Archive | Clevedon

Propbd on Q Th12Feb15 – 5 apartments sell, plan changes approved, QE2 Square, wharves, Aotea

All 5 apartments sell at Ray White
Clevedon & viewshaft plan changes approved
QE2 Square, wharves, Aotea debated

All 5 apartments sell at Ray White

All 5 units taken to auction at Ray White City Apartments today sold under the hammer. Auction results:

Newmarket, 373 Khyber Pass Rd, unit 9, sold for $160,500, sales agent Dominic Worthington
Wiltshire, 89-95 Victoria St West, unit 4A, sold for $335,000, Judi & Michelle Yurak
The Docks, 4 Dockside Lane, unit 310, sold for $250,000, Dominic Worthington
Heritage Farmers, 35 Hobson St, unit 409, sold for $190,000, Damian Piggin & Daniel Horrobin
The Federal, 207 Federal St, unit 108, sold for $380,000, Dominic Worthington

Clevedon & viewshaft plan changes approved

Auckland Council’s Auckland development committee approved 2 plan changes to be made operative today.

Plan change 32 will expand Clevedon village by 558ha and provide for 600 more houses in an area with an existing stock of 200.

6 plan changes alter volcanic viewshafts around the region.

QE2 Square, wharves, Aotea debated

The committee has also discussed an update from the council’s city centre integration unit, including whether to sell about 2000m² of Queen Elizabeth 2 Square at the foot of Queen St to Precinct Properties Ltd in a land swap enabling the company to better redevelop the Downtown Shopping Centre, or to offer it on a leasehold basis.

The council had already resolved last year to dispose of the square, which is surrounded by Precinct-owned buildings on 3 sides and the street on the fourth, and the city rail link tunnel out of Britomart will run beneath it.

Auckland Council Property acquisitions & disposals manager Clive Fuhr recommended sale of the square, but after a long discussion the committee resolved to defer that decision until its next meeting.

The committee also has the central wharves & Aotea precinct development on its agenda, including what course to follow on the old civic administration building, and a report on a study of the cost of residential servicing.

In the confidential section of its agenda, the committee will decide the council positions for mediation & hearings at the unitary plan hearing sessions on historic character and the pre-1944 demolition control overlay, and on the city centre port precinct.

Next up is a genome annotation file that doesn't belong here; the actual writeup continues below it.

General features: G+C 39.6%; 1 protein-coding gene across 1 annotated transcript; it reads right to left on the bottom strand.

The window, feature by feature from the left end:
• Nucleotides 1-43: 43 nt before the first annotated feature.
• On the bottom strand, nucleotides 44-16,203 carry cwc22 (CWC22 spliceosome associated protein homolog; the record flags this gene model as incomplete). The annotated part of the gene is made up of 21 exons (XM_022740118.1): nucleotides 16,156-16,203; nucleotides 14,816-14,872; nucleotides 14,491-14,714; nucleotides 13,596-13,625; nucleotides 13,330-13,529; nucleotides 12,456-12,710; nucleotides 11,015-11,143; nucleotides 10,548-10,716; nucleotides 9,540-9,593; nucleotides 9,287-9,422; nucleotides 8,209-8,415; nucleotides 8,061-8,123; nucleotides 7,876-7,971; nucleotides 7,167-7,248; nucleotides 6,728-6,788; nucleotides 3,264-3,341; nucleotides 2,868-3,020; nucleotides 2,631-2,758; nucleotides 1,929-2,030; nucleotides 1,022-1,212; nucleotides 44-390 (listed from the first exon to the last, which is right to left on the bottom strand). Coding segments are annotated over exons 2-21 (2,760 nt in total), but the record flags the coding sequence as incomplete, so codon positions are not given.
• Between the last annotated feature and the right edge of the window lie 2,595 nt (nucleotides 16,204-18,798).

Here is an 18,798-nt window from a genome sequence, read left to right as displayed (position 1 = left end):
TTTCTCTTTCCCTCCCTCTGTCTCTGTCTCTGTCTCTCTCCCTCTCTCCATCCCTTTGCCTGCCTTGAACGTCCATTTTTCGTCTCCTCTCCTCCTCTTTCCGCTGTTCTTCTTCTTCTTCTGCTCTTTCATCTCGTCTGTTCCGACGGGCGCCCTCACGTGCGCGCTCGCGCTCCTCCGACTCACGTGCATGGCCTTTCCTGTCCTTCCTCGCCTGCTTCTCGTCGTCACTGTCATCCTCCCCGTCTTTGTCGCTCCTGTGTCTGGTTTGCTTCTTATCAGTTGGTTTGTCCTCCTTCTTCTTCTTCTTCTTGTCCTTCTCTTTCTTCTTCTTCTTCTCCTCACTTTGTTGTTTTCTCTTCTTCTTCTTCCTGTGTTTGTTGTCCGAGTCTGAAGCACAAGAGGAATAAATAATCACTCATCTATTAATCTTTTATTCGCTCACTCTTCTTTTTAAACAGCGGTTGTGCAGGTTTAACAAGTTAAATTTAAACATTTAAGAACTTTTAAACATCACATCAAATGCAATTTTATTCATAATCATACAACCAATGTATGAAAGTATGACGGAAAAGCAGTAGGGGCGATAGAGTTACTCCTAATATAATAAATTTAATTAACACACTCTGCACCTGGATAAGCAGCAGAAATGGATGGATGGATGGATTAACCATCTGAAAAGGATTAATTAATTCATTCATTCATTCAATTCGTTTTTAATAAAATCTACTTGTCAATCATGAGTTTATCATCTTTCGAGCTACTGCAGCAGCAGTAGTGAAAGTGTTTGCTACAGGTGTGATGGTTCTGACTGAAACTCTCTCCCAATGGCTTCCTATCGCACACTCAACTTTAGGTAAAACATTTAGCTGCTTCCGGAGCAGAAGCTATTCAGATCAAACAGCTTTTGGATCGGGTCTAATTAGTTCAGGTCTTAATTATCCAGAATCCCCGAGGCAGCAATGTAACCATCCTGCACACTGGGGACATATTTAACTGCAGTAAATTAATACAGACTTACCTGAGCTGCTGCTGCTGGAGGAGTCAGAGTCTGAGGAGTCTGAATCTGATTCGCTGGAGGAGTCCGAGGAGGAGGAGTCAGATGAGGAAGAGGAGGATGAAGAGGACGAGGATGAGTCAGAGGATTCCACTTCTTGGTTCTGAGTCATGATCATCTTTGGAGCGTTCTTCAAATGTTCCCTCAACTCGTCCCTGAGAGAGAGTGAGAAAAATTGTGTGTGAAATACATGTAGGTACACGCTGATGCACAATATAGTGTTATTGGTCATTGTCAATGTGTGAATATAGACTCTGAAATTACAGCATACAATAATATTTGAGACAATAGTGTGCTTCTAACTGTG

Also in the confidential agenda, the committee will consider deferred requests for special housing areas.

Attribution: Auction, council meeting.

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Surplus council land among year-end Bayleys sales in South Auckland

A private developer has bought 2 surplus Auckland Council-owned properties (in 4 titles, marked in photo) on Cavendish Drive, Manukau, which were put up for tender at the end of last year.

The council acquired the land to facilitate the widening of Cavendish Drive, which has been completed. The sites were taken to tender through Bayleys, closing in December. Cavendish Drive has become a major connecting route to Auckland Airport and Highway 20.

The land was among a number of South Auckland properties Bayleys agents sold at the end of 2014.

South

Clevedon

17 Clevedon-Kawakawa Rd:
Features: 20.15ha vacant site zoned future residential
Outcome: sold for $5.1 million at $25.50/m²
Agents: Marty Roestenburg & Chris Bayley

Manukau

39c Cavendish Drive:
Features: 330m² showroom, 83m² office, 11 parking spaces
Outcome: sold with vacant possession for $680,000
Agents: Geoff Wyatt & Dickie Nam

182-186 & 194-198 Cavendish Drive:
Features: 2 separate sites (with another block of land, not part of the sale, in between) encompassing 3098m² of business 5 mixed use-zoned land in 4 titles ranging from 770-855m²
Outcome: sold with vacant possession for $1.85 million at $597/m²
Agents: Dave Stanley, Ben Bayley & Tony Chaudhary

22 Ryan Place:
Features: 2668m² older style industrial building, low-stud warehouse with cart docks, on 5733m² site
Outcome: sold with vacant possession for $2.9 million
Agents: Sunil Bhana, Mike Houlker & Tony Chaudhary

Manurewa

185 Great South Rd, unit 22:
Features: 1695m² unit in Southmall Shopping Centre with 6-year lease to Bargain Bazaar from June 2012, no right of renewal
Rent: $56,323/year + gst
Outcome: sold for $850,000 at a 6.6% yield
Agents: Paul Dixon & Mike Adams

327 Great South Rd:
Features: 320m² warehouse on 3288m² site
Outcome: sold with vacant possession for $1.55 million
Agents: Katie Wu & Roy Rudolf

597 Great South Rd, unit B:
Features: 144m² retail outlet
Outcome: sold with vacant possession for $620,000
Agents: Tony Chaudhary & Janak Darji

22 Popes Rd, a large Takanini industrial site.

22 Popes Rd, a large Takanini industrial site.

Takanini

22 Popes Rd:
Features: 4.1552ha flat site zoned industrial under Takinini structure plan 15, area 6, currently a lifestyle block with substantial 4-bedroom home & shedding, opposite Gen-I & Revera’s new $60 million data centre
Outcome: sold for $4.1 million at $98.6/m² to owner-occupier
Agents: Marty Roestenburg & Peter Migounoff

Wiri

2 Aerovista Place:
Features: 1240m² industrial building constructed in 2003 – 936m² warehouse, 145m² showroom, 157m² of mezzanine offices, on 2217m² business 6-zoned site
Rent: holding income until September
Outcome: sold for undisclosed sum to Expedio Ltd
Agents: Luke Carran, Jamsheed Sidhwa & Mike Marinkovich